I’m going gluten-free in February. Yay! Actually that’s not a very enthusiastic yay at all as I love my bread and… nope bread is going to be the biggest challenge. So why am I doing this to myself?
Far from simply trying to jump on the gluten-free bandwagon, I’m temporarily (I hope) abandoning the joys of gluten to see if it has any impact on the thorn in my flesh that is endometriosis. What is endometriosis? I shall explain, but be warned if you cringe at the word menstruation look away now…
An introduction to the “endomonster”
Endomonster is the nickname I’ve given to my endometriosis which I’ll explain as this. Instead of your menstrual cycle happening where it’s supposed to, little bits of the lining (endometrium) that usually builds up and breaks down in the womb, land in other parts of your body and sets up shop there. Why? Nobody knows, so I’ve attributed it to an innate spirit of adventure.
These adventurers then attempt a normal menstrual cycle in their new locations, places they’re not supposed to be such as fallopian tubes, pelvis, behind the uterus. In their misplaced locations the menstruation process wreaks havoc not unlike playing paintball in the National Portrait Gallery.
As well as making a bit of a mess of things the process itself can cause deeply excrutiating pain. I won’t labour on this point but believe me it’s pretty torturous. I was tempted to remark that it’s akin to the torture of Theon Greyjoy but I didn’t want to make light of it. To sum it up, it came to the point where I was terrified to tears of my own period hence it earning the name endomonster.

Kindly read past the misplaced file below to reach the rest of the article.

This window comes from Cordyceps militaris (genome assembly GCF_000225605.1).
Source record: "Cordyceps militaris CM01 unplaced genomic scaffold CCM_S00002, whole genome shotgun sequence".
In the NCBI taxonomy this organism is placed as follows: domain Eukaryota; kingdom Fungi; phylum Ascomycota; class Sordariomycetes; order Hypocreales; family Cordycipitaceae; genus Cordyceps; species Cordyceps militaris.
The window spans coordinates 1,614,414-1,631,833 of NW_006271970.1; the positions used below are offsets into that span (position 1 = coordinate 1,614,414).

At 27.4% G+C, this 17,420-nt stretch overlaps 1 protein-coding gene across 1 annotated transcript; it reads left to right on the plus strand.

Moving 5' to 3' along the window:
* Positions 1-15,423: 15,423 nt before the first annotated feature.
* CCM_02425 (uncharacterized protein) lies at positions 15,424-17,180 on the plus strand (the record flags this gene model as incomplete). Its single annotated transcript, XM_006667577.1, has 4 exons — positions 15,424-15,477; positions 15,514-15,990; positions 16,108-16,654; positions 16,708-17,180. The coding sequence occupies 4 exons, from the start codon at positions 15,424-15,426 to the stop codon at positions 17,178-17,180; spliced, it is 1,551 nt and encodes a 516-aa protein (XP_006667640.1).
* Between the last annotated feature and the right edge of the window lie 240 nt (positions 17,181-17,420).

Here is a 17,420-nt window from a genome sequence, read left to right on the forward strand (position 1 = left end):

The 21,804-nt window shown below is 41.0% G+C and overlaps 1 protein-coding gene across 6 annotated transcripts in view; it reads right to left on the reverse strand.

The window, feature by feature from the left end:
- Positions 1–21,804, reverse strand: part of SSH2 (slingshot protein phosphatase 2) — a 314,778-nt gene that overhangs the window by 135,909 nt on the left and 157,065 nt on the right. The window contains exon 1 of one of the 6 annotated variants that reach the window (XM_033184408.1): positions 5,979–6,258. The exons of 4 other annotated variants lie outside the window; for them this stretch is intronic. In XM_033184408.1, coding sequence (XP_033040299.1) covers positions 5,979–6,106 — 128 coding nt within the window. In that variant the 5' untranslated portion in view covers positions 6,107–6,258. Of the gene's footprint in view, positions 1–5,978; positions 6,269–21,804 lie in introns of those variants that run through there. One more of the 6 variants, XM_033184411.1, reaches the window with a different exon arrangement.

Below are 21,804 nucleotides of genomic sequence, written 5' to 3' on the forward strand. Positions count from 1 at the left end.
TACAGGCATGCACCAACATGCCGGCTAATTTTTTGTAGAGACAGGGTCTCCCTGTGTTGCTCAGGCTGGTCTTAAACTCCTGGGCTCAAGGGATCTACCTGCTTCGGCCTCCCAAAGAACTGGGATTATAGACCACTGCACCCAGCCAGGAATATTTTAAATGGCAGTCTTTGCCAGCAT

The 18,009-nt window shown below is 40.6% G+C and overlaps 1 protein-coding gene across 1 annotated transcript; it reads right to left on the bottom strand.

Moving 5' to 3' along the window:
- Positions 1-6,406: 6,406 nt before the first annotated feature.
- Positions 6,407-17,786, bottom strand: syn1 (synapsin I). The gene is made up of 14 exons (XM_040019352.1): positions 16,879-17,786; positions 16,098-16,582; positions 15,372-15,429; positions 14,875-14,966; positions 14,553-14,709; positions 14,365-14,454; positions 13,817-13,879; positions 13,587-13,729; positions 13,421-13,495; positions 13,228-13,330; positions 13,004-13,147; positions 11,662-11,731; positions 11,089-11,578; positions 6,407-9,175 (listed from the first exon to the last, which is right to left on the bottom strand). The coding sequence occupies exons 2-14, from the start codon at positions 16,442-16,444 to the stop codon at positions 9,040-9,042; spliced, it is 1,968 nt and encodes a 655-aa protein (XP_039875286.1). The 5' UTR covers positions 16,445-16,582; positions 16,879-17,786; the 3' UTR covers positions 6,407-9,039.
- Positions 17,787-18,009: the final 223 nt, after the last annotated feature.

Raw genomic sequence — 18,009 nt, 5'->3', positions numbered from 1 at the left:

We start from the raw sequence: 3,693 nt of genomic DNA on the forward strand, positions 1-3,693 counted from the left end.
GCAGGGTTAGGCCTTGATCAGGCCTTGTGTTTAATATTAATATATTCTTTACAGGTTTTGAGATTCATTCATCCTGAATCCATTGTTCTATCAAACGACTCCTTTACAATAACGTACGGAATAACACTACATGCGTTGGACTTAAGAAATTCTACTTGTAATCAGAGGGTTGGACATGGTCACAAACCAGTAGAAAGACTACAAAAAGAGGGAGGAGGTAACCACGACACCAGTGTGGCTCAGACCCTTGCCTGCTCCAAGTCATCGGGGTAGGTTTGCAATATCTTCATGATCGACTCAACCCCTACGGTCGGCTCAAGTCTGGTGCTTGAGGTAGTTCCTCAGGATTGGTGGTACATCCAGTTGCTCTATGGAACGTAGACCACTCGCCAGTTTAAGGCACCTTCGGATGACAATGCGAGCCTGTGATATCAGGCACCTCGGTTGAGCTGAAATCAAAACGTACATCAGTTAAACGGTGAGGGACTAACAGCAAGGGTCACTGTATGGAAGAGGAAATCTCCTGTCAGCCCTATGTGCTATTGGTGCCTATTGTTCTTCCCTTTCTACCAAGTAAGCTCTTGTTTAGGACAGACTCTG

Taming the beast
Options for treatment include the pill, the coil and surgery. All have their pros and cons. I’ve tried the first, refused the second and was advised by a fellow suffere not to try the third until after I’ve had children.
After developing an insatiable appetite, gaining 1/2 a stone in weight and experiencing the most polarising mood swings I thought I’d take a break from the pill and try some highly recommended changes to my health and nutrition, including the endometriosis diet.
What’s gluten got to do with it?
The diet basically involves no sugar, meat, dairy, processed foods or gluten. Fun! Rather than taking this on all at once (which in desperation I tried and failed to do) I’m taking it on piece by piece.
I’ve returned to vegetarianism after a 2 year break (during which my endometriosis symptoms became significantly worse) and have cut back on processed foods and dairy. Sugar and gluten are my biggest issues as I’ve always had a sweet tooth and love to bake.
Apparently, women with endometriosis are often sensitive to gluten which can exacerbate the pain and inflammation experienced by endometriosis sufferers. Subsequently, it appears significant pain relief can be gained by excluding gluten.
So here I am. Awaiting February 1 with the plan to ban gluten for the next 28 days. I wanted to blog about it as this is not my first attempt to go gluten free. I’ve tried and failed several times so I’m now announcing this so that I can be held publicly accountable.
No gluten shall pass these lips for one month. Eek!